The conference identified cyber crime as a significant threat to economic and social well-being, and one which requires a concerted and urgent international effort. As online criminals operate across national borders, all delegates strongly supported the principle that we must work collectively together to tackle the threat from cybercrime and ensure there are no safe havens for cyber criminals. There was strong support from delegates for the guiding principle that what is unacceptable offline is also unacceptable online. As was pointed out in the London Cyber Youth sessions, for young people the online and offline worlds are one place.
Many countries and regional bodies are already taking positive steps towards implementing cyber crime legislation, but the need to ensure that these were compatible internationally was recognised.
There was general support for the principles for fighting online crime that are set out in the Budapest Convention on Cybercrime. Some delegates raised problems with the Convention. But there was little support for negotiating a new instrument. The Convention’s usefulness as a framework on which nations could build to achieve better international co-operation was recognised by many speakers. Many delegates encouraged countries to look at whether they could sign up to the Budapest Convention, seeing the Convention as the best form of international agreement in this area. Some delegates expressed their support for the Commonwealth work on a cyber crime Model Law as a useful stepping stone.
Delegates noted that while having the right legislation in place was essential, this must also be supported by a willingness to act when called upon. In addition to legislation, countries were encouraged to ensure they have the forensic resources, processes and willingness to co-operate as necessary.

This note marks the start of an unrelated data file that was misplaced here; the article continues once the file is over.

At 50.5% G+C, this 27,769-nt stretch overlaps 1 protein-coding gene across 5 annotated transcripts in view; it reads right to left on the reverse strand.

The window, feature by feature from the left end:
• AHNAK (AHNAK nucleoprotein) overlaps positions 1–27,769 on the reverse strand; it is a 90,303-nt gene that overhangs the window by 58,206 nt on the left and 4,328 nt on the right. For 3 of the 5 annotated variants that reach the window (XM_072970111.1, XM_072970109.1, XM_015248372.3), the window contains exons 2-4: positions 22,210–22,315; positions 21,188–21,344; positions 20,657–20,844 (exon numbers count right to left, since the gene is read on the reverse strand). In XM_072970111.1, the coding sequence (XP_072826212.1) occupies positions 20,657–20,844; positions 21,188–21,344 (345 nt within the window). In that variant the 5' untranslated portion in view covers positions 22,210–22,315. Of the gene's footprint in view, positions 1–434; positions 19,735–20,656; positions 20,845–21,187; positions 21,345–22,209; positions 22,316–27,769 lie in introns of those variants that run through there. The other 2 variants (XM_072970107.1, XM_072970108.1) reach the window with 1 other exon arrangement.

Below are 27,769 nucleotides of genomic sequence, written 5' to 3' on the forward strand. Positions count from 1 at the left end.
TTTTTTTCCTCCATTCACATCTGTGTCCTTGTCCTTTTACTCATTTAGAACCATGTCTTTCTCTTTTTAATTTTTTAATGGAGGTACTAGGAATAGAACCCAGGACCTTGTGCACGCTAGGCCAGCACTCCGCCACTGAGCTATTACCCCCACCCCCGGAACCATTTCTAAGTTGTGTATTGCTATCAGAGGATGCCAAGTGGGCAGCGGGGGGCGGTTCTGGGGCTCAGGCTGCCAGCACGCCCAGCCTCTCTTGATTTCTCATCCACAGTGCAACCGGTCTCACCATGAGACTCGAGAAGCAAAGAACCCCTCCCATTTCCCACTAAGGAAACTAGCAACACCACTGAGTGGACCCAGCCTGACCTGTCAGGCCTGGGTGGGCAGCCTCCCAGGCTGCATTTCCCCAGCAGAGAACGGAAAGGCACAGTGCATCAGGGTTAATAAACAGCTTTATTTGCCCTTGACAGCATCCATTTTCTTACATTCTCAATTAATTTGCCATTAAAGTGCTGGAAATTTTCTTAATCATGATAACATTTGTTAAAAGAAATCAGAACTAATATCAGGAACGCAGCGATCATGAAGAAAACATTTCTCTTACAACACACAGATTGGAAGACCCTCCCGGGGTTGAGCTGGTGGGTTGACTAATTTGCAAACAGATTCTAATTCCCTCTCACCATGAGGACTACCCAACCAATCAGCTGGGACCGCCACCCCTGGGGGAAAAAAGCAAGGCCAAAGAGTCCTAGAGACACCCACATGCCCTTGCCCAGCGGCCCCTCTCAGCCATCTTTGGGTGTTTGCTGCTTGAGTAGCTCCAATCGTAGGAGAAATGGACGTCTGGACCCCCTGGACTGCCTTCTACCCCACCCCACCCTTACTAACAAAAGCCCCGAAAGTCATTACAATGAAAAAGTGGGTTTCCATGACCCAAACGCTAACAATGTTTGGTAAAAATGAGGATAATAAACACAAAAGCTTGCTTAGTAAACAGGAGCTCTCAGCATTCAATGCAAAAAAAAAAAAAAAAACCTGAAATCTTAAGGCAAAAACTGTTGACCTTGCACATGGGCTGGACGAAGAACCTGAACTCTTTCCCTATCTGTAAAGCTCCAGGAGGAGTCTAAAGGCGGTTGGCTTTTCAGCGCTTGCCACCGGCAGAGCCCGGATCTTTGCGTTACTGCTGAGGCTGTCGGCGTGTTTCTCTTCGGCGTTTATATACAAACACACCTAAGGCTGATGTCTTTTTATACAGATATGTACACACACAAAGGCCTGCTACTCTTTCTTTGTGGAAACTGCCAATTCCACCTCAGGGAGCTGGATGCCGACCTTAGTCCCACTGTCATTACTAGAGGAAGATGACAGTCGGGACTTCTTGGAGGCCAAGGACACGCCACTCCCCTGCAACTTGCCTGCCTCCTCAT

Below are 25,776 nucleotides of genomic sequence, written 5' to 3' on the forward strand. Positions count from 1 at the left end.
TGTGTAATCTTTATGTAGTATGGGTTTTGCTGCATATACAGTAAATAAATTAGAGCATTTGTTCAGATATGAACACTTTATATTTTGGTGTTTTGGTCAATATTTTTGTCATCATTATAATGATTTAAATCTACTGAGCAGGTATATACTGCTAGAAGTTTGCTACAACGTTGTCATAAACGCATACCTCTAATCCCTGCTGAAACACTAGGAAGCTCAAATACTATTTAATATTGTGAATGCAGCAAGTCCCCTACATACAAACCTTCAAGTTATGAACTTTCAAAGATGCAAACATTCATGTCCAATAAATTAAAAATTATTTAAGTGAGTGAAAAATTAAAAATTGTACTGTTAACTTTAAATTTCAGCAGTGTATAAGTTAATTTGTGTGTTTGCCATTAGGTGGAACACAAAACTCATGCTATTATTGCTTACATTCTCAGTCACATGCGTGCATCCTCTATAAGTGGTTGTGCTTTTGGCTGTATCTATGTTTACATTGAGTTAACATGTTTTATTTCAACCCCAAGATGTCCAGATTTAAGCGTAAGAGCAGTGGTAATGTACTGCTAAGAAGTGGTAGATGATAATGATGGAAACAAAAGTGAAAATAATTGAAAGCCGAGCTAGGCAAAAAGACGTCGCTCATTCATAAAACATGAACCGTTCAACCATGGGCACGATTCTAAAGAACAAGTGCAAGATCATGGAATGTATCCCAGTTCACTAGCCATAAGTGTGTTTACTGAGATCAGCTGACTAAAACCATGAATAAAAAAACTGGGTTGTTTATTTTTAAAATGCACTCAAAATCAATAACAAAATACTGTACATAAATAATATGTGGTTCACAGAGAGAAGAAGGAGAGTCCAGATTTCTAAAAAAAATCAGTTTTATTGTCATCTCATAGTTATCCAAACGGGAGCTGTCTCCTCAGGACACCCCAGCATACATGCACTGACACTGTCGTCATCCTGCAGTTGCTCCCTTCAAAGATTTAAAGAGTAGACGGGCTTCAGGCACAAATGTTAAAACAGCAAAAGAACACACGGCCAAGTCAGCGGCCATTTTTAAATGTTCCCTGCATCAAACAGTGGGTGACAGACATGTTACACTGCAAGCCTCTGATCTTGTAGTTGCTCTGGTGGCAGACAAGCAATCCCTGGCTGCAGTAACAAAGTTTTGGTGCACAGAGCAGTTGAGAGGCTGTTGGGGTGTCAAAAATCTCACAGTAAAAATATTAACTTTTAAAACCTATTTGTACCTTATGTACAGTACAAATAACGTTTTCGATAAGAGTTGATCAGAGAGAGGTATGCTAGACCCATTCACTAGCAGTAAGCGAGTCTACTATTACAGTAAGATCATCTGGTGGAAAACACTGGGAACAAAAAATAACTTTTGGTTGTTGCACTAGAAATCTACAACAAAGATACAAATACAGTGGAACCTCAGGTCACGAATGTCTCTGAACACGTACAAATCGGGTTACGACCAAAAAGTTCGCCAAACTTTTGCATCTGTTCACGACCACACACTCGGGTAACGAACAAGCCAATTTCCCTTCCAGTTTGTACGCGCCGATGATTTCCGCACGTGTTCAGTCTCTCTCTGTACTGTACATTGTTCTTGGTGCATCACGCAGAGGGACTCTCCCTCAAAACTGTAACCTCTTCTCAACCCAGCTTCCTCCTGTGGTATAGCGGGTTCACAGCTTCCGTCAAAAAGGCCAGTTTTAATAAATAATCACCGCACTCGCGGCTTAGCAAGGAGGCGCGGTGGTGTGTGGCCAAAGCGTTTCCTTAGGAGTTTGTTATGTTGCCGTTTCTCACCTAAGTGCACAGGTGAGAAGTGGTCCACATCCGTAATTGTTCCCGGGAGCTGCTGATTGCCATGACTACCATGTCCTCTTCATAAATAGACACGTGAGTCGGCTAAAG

There was very strong support from many delegates for practical collaboration and capacity development on cross-border law enforcement, to take place at a rapid pace that reflects the reality of the networked world.
Speakers pointed to the network of law enforcement contact points known as the “24/7 Network” as the best means to make sure that when urgent assistance is required, partner countries are able to obtain it. Delegates called on all countries to join the 24/7 Network and to redouble efforts and commitment to make it a success.
As well as law enforcement and cross-border co-operation, the debate noted prevention as being central to tackling cyber crime. There was general agreement that all sectors - private companies and individuals as well as governments and law enforcement agencies – have responsibilities in preventing cyber crime.
Delegates in the room and those commenting online all thought government and industry had a shared responsibility to do more to prevent cyber crime, in industry’s case for example through more secure devices, systems and services. Industry must be a part of the solution on prevention. There was general support for the view that the public and businesses should get more help to able to identify easily products that have good security. Delegates encouraged the private sector to lead development of improved Internet security products, systems, services and standards in cyberspace, and to make the market easier to navigate for consumers.
Speakers noted that all Governments are currently looking to place more services online, and that many are considering outsourcing to cloud computing. It was agreed that governments need to lead by example, and that when governments procure and provide online services, security is one of the key criteria.